I never knew as much as I have learned here about Patricia Murphy's as I have here---I personally knew her as she was my employer---I was her Orchid grower at the estate in Deerfield--which most people did not know about in Florida. I lived in Ft. Lauderdale at that time and did not know that there was a Ft. Lauderdale restaurant (1970s) though nearly everyone at that time went to the Polynesian near Sears on Federal Highway at that time for special events in Ft. Lauderdale. I did know about the Deerfield-Boca Restaurant because that was the one I was associated with. To work at the Polynesian; you had to be from Hawaii supposedly or American Samoa which was not true at the Boca-Deerfield Beach Restaurant. This was THE restaurant in the area south of Deerfield that nearly everyone went to for their special occasion---weddings, wedding anniversaries, high school graduation, bar mitzvahs, even the death of a loved one.
The estate where "Ms." Murphy lived was large, out in the swamps and we had more than some 50-thousand Cattleyas (the big classic corsage orchid that women wore back then and today Japanese men do) to look after. We would change them out according to what was in bloom or fading. These days every time I see the British sit-com "Keeping Up Appearances"---I think of those days---crisp linens, sterling silverware, fine china and crystal, wait staff that was always on their toes who tended customer's every need (if they did not they did not last long---the restaurant had a reputation for a while being a hard place to work at since even the slightest hint of sloveness or rudeness was not tolerated by management), fine food, candlelight dinners to the music of falling water , a babbling brook and sometimes a live String Quartet and tropical plants---orchids by the tons, tree ferns, Monsteriosa philodendrons et al and food that was so sapidly delicious as to be piacular.
I did not know until now that things had been runned into Bankruptcy---which is sad but I can see why with the expenses of running at least the Deerfield-Boca restaurant. There was not only the usual expenses of running a restaurant but the expense of all the extras. Food portions were often just too generous—it was a common sight to see customers taking ‘doggy’ bags home with them.. One does not make a go in the restaurant business by serving more than it cost to buy and make. It would have been a truly special evening for customers if they had paid the true price of all this luxury----about two to three times the menu price. Wait staff were very well paid---it was not uncommon for some wait staff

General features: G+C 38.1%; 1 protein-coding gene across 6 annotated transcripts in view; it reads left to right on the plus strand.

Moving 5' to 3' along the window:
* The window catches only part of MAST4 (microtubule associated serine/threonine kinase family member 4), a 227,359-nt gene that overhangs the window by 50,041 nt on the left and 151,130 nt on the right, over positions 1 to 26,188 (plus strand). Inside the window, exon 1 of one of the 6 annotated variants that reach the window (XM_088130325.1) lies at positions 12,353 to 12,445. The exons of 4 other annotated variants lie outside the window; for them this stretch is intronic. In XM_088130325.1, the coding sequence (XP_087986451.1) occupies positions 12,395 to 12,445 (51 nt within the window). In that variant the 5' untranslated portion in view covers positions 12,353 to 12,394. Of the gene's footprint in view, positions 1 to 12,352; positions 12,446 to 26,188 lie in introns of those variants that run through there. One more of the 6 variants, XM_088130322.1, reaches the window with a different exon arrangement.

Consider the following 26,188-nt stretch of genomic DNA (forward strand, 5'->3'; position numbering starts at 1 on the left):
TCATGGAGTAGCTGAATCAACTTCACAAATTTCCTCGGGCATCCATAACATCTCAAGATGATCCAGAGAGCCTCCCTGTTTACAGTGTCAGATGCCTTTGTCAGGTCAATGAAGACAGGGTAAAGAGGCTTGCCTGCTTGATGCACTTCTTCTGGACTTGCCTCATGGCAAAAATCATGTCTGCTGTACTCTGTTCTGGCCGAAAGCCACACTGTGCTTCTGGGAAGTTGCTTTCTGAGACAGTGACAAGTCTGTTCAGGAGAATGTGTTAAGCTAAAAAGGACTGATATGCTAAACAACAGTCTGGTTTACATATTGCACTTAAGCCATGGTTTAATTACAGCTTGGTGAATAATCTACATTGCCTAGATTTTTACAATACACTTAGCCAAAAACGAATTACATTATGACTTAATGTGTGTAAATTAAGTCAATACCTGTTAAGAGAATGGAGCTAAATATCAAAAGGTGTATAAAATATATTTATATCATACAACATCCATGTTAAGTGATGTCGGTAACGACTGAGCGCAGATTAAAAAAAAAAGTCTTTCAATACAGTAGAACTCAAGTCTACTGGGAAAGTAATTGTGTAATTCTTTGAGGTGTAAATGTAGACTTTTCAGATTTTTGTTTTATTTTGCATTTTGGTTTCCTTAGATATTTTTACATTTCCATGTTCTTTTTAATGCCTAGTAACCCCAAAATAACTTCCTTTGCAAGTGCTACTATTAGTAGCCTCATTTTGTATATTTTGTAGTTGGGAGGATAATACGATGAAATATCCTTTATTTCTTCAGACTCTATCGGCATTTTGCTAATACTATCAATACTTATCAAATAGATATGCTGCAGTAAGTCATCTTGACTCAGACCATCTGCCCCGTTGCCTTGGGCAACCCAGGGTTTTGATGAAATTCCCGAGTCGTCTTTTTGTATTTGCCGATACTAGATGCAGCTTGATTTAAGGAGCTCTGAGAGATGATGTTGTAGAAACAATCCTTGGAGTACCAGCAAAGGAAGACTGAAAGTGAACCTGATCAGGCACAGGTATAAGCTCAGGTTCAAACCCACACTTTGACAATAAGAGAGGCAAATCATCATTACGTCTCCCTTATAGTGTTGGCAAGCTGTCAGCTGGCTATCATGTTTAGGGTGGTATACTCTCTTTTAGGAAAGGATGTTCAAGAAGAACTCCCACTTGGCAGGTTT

to go home at night with as much as 700.00 in their pockets in addition to their base pay.
The cook staff also were very well paid---if you left Murphy’s on your own and did not get fired—one found that it was easy to get a job elsewhere because other restauranteurs knew that they were getting quality people when they hired former Murphy employees. Other restaurant owners would come dine with us for the purpose of stealing employees away from Murphy’s but usually left empty handed because they could not pay as well as Murphy’s did. Murphy’s employees had good benefits—free meals, good insurance with sick and vacation leave paid—which is not the usual situation in most restaurants.
Finally maintaining all those plants, fountains and waterfalls ran up utility bills more than usual----if there had been no air conditioning things might have not been quiet so expensive but when customer confort is a priority in a not so normally confortable atmosphere (due to high humidity) not to mention the cost of linens (we had some low life people come in and steal silverware and linens as souvenirs---such people found the next time they wanted to come dine with use reservations were very difficult to obtain)
The other thing that probably helped take them down was, according to what I read her, was just too many restaurants in too many places over to wide a distance and quality of service and food was bound to suffer in the process. I know these things because since working for Patricia Murphy’s ---I also have gone into the restaurant business. The restaurant business is a cruel taskmaster----it is initially more forgiving of mistakes than other businesses but if these mistakes continue ----one is punished accordingly but if one does not do too badly -----the rewards can come piling in.